Often, cartilage from the ribcage is used when reconstructing a patient’s nose. However, this procedure is invasive and can lead to health complications. Instead, a nanocellulose hydrogel made from pulped softwood, combined with hyaluronic acid, may be a viable printable material for creating a scaffold for cartilage cells. The patients own cartilage cells can be used to populate the scaffold, essentially growing a new nose structure from scratch. The technique won’t just be limited to nose reconstructions, either. It could also help to recreate other cartilage-based structures, such as the ear.

As with all new medical technologies, the road ahead is long. Prime concerns involve whether the material is properly bio-compatible, particularly where the immune system is concerned. However, the basic idea is one that’s being pursued in earnest by researchers around the world, whether for cosmetic purposes or to grow entire organs. As always, if you’re secretly 3D printing functional gallbladders in your basement, don’t hesitate to drop us a line.

Retro Gadgets: The 1983 Pocket Oscilloscope

In the 1980s, an oscilloscope was typically a bulky affair with a large CRT, and a heavy power supply. So it probably grabbed a lot of attention in 1983 when Calvert Instruments Incorporated ran an ad in magazines like Radio Electronics. The ad touted a 5 MHz scope that was pocket-sized and weighed 4 ounces. The ad proudly proclaimed: CRT oscilloscopes just became obsolete!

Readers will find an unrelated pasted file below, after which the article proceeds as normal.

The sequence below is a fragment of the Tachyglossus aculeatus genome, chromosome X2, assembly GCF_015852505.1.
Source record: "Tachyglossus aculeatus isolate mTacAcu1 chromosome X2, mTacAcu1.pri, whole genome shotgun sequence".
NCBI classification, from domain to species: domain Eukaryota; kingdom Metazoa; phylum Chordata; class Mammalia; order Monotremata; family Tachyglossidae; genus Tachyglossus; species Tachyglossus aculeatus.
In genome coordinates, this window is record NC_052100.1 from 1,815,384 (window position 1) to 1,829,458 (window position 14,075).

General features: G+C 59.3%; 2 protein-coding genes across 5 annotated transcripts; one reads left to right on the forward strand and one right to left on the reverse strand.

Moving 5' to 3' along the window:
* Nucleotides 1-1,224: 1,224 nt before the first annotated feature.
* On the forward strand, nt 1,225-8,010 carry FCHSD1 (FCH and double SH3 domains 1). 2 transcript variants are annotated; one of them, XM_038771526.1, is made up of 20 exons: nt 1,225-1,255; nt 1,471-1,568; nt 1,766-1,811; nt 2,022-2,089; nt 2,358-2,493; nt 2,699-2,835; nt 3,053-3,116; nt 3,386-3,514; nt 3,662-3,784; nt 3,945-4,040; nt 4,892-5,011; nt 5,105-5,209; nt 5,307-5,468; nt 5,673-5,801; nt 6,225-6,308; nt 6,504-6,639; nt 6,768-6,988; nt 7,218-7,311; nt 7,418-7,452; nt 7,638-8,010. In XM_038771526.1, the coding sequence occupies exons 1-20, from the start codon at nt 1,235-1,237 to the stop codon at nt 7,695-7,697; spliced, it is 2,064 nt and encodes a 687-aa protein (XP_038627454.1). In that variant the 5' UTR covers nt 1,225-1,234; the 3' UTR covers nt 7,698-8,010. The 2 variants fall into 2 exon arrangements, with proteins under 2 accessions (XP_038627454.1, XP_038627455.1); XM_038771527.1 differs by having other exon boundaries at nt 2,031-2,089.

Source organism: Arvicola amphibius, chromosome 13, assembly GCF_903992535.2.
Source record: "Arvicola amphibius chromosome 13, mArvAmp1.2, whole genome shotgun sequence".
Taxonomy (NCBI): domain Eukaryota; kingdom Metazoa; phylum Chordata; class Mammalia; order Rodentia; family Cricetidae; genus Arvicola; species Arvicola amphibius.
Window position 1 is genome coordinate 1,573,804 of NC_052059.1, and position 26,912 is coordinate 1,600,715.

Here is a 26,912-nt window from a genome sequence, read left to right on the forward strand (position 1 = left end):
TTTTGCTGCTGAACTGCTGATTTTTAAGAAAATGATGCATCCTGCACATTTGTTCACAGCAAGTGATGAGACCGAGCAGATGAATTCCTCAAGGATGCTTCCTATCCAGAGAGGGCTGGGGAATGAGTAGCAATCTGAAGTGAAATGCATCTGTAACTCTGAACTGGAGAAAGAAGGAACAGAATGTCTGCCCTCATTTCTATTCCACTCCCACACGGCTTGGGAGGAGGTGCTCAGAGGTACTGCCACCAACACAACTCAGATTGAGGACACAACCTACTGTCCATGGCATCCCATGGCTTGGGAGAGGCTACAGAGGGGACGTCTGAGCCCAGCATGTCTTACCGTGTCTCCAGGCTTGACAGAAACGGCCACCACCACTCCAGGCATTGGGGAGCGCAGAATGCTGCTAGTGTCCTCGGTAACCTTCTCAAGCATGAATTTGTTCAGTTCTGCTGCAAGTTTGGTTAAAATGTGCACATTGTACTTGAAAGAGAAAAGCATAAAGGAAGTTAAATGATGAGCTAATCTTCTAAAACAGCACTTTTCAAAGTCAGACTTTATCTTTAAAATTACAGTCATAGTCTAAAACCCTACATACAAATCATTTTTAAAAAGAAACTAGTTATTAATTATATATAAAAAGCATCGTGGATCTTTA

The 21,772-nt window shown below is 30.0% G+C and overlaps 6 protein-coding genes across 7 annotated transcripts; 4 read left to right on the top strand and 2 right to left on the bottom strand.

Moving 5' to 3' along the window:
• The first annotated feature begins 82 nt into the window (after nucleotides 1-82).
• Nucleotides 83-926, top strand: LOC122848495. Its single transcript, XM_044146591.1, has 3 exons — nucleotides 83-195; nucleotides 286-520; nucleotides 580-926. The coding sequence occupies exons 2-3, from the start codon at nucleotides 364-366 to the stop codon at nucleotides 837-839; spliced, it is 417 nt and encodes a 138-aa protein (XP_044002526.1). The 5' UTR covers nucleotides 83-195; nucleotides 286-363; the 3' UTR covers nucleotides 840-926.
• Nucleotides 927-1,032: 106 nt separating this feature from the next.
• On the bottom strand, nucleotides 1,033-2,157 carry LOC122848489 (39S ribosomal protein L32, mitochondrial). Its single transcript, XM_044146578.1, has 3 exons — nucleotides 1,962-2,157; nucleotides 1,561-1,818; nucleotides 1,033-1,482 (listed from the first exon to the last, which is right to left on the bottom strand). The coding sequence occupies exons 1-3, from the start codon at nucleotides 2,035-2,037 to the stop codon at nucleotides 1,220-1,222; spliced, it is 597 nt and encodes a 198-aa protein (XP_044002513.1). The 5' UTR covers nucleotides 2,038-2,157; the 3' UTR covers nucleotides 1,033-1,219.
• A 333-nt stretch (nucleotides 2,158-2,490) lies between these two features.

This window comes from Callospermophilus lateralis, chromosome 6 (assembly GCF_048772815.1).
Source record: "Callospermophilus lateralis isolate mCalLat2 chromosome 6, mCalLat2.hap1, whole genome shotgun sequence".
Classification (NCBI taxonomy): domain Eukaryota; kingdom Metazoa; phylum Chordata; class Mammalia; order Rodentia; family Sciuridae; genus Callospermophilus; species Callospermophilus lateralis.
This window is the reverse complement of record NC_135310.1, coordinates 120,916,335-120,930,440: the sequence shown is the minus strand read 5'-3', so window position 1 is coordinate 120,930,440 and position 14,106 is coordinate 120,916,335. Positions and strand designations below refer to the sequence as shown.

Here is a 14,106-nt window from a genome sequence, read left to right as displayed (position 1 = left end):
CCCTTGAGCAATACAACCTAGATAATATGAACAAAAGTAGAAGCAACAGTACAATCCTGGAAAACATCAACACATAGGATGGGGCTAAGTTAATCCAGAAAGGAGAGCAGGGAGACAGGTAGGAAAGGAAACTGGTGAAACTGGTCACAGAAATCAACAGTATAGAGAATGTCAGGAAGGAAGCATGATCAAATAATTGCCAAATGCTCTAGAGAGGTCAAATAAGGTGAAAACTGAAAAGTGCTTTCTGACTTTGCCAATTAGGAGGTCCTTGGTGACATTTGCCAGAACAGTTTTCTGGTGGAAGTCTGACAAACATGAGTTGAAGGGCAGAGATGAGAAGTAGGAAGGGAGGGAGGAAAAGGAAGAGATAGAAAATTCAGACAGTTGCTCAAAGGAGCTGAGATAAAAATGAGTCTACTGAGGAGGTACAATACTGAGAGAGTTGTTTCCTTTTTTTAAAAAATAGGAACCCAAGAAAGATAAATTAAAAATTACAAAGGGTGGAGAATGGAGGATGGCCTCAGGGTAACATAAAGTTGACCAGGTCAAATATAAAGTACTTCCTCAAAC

Indeed they would, but if you are wondering who Calvert Instruments was, so are we. We have never heard of them before or since, and we don’t know for certain if any of these devices were ever actually produced. What did it use instead of a CRT? The CI Model 210 Pocket-O-Scope was not only solid state but used an LED screen 1.5 inches square. That’s small, but it packed in 210 LEDs for “high resolution.” We assume that was also the genesis of the model number. Judging from the product picture, there were 14 LEDs in the X direction and 15 in the Y direction. High resolution, for sure!

There were some early LCD scopes (like the Iskrascope and one from Scopex) around the same time, but it would be the 1990s before we would see LCD oscilloscopes and even longer before CRTs were totally squeezed out.

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Hackaday Podcast 214: Jet Engine Hair Dryer, Comic Sans Type Balls, And Belief In Graphene

This week, Editor-in-Chief Elliot Williams and Contributor Emeritus Kristina Panos gushed about all the best hacks of the previous week. But first, a contest! That’s right — hot on the heels of the Low Power Challenge comes the Op Amp Challenge, sponsored by Digi-Key. You have between now and June 6th to dip your toes into the warm waters of analog and show us what you’ve got. Will it be a musical hack? Will you seek high analog precision? We can’t wait to see.

Kristina definitely did not get What’s That Sound this week, which honestly reminded her of a cartoon character getting a piano dropped on them, except the sounds were in reverse order. Then it’s on to the hacks, beginning with a way to make an IBM Selectric typewriter use Comic Sans, a project that’s sure to make you a believer in graphene, and a miniature MNT for every (cargo) pocket.

From there we take a look at a really cool indicator from a 1960s RAF aeroplane and investigate why your multimeter might be lying to you. Finally, we discuss the gargantuan task of building an AR system to rival Google Glass, and the merits of taking a lot of pictures as you go about your hacks.

Check out the links below if you want to follow along, and as always, tell us what you think about this episode in  the comments!

Download and savor at your leisure.